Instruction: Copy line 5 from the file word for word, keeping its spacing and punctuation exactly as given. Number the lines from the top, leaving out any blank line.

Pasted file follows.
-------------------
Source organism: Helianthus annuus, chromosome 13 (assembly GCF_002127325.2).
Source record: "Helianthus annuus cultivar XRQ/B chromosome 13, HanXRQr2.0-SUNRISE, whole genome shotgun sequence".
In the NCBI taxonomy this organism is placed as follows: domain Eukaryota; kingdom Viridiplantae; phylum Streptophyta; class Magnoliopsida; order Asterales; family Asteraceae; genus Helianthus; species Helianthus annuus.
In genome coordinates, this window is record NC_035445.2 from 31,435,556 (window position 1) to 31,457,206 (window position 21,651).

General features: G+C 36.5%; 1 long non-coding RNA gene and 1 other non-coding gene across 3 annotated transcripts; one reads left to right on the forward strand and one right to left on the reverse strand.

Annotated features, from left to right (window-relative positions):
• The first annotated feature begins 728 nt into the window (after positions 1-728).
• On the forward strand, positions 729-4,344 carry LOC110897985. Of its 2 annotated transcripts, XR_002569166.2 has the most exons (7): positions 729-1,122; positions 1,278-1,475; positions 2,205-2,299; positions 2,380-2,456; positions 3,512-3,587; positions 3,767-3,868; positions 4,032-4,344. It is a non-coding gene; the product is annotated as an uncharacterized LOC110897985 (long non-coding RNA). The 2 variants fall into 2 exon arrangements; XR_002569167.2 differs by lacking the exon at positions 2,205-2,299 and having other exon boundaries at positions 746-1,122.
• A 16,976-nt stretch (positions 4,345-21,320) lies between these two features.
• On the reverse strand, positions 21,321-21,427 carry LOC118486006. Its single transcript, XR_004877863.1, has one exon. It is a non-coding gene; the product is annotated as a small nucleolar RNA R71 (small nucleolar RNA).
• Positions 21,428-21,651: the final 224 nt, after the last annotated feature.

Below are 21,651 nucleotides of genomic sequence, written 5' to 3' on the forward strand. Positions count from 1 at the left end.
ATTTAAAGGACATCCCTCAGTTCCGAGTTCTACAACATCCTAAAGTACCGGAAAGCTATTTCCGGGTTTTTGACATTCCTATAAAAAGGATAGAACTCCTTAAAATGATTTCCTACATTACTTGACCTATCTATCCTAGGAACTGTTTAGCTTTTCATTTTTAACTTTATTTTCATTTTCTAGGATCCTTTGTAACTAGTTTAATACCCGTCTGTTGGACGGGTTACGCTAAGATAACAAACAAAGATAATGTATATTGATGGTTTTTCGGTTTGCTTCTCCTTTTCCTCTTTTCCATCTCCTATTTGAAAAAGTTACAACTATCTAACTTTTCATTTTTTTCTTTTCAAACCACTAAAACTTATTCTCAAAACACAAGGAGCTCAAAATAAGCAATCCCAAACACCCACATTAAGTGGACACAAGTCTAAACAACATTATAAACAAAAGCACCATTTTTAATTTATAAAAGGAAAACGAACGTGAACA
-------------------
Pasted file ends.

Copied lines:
General features: G+C 36.5%; 1 long non-coding RNA gene and 1 other non-coding gene across 3 annotated transcripts; one reads left to right on the forward strand and one right to left on the reverse strand.